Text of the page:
I had found a few opinions online like "you can't make a buffer with NaOH, you need the konj. base of citric acid" what made me skeptical. There is much contradicting information about chemistry topics in internet unfortunately. Even with basic questions like this.

Offline Borek

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Re: pH buffer ingredients questions
« Reply #5 on: October 09, 2020, 12:07:42 PM »
Chances are it was about something else - people mistake "base" in the buffer with NaOH and attempt to calculate pH using concentrations of (for example) acetic acid and NaOH used for preparation. That is definitely incorrect.
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Offline AWK

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Re: pH buffer ingredients questions
« Reply #6 on: October 09, 2020, 12:44:35 PM »
Solution A: 10mol citric acid + 3mol sodium hydroxide 
Solution B: 9mol citric acid + 1mol (tri-)sodium citrate

You can check by simple stoichiometry that both solutions have the same mole ratio of citric acid to monosodium citrate.
AWK

Offline Borek

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Re: pH buffer ingredients questions
« Reply #7 on: October 09, 2020, 12:55:59 PM »
Solution A: 10mol citric acid + 3mol sodium hydroxide 
Solution B: 9mol citric acid + 1mol (tri-)sodium citrate

You can check by simple stoichiometry that both solutions have the same mole ratio of citric acid to monosodium citrate.

Hardly surprising, he designed these solutions to be this way :)
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Offline schnorch

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Re: pH buffer ingredients questions
« Reply #8 on: October 09, 2020, 02:29:28 PM »
For example the comments in a youtube video about citric acid buffers for alcoholic fermentation:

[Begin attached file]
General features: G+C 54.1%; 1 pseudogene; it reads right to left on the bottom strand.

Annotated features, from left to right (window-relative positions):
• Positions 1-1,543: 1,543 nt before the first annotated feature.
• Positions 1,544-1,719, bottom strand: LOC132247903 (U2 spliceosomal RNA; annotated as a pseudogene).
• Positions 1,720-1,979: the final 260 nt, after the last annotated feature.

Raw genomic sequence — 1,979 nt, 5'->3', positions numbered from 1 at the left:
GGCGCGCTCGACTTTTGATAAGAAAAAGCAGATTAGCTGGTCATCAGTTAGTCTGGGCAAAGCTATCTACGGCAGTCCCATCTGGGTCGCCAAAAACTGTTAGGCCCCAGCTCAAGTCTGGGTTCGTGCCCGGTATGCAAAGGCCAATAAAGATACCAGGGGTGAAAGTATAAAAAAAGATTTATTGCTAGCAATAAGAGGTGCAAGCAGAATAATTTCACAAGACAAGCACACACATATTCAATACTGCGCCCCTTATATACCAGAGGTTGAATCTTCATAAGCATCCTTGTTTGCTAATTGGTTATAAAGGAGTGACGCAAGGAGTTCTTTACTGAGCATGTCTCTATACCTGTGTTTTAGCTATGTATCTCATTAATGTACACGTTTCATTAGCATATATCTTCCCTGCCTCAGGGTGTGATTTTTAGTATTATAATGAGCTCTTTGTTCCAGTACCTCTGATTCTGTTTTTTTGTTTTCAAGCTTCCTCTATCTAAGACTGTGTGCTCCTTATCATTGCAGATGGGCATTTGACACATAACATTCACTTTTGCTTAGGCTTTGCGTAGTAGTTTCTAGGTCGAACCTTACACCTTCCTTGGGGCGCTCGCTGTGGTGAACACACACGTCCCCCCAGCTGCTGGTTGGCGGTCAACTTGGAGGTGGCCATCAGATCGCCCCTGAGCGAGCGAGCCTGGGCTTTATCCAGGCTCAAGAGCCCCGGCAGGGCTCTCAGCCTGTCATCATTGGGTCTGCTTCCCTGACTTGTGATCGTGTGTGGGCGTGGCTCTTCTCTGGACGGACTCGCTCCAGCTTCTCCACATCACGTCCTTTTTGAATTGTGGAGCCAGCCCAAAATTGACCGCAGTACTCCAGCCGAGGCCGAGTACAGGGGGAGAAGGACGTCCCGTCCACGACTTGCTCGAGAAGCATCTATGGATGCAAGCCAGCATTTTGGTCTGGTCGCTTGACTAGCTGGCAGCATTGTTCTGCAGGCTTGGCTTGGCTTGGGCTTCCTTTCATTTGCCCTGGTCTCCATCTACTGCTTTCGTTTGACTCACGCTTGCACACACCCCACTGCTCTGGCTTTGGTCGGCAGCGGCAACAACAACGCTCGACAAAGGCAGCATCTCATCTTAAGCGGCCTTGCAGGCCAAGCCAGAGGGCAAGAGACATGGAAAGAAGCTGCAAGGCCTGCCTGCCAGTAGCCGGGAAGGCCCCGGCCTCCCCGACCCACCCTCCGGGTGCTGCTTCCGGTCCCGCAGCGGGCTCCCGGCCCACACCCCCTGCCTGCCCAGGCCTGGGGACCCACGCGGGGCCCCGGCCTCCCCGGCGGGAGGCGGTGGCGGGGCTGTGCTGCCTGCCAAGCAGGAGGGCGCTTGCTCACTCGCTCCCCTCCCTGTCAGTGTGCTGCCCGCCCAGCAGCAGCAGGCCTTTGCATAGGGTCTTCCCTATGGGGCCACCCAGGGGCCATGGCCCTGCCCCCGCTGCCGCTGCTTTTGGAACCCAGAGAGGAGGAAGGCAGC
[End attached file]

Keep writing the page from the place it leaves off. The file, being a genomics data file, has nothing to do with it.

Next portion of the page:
Quote from: Me
Is it possible to replace the sodium citrate with sodium hydroxide?
The hydroxide would also form anions with the citric acid, right? I think the same anions. Of course it would need a different ratio of acid and hydroxide compared to acid and citrate. But it should be possible to get exact the same buffer solution this way.
Or is there something I am not aware of?
Quote from: author of the video
No. The reason why buffers need their conjugates, is because the conjugate don't really react with the weak acid/base, and they don't react with the water itself. If you mix citric acid and sodium hydroxide,  the sodium hydroxide will react with the citric acid, and give you sodium citrate, and more water. You also want a base that slowly disassociates as needed, not a strong base like NaOH that will disassociate all at once.
Quote from: Me
But isn't that exactly the same? For example:
2mol citric acid + 3mol sodium hydroxide => 1mol citric acid + 1mol sodium citrate (+ 3mol H20)
So what is the difference between mixing 2mol citric acid with 3mol sodium hydroxide and mixing 1mol citric acid with 1mol sodium citrate?
Quote from: author of the video
You will be wastinrg sodium hydroxide, why not just add sodium citrate. Also, you don't know which form the sodium citrate will take.

Shall I post the link?

Offline Borek

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Re: pH buffer ingredients questions
« Reply #9 on: October 09, 2020, 03:42:13 PM »
Nah, sound like the guy has no idea what he is talking about. Happens.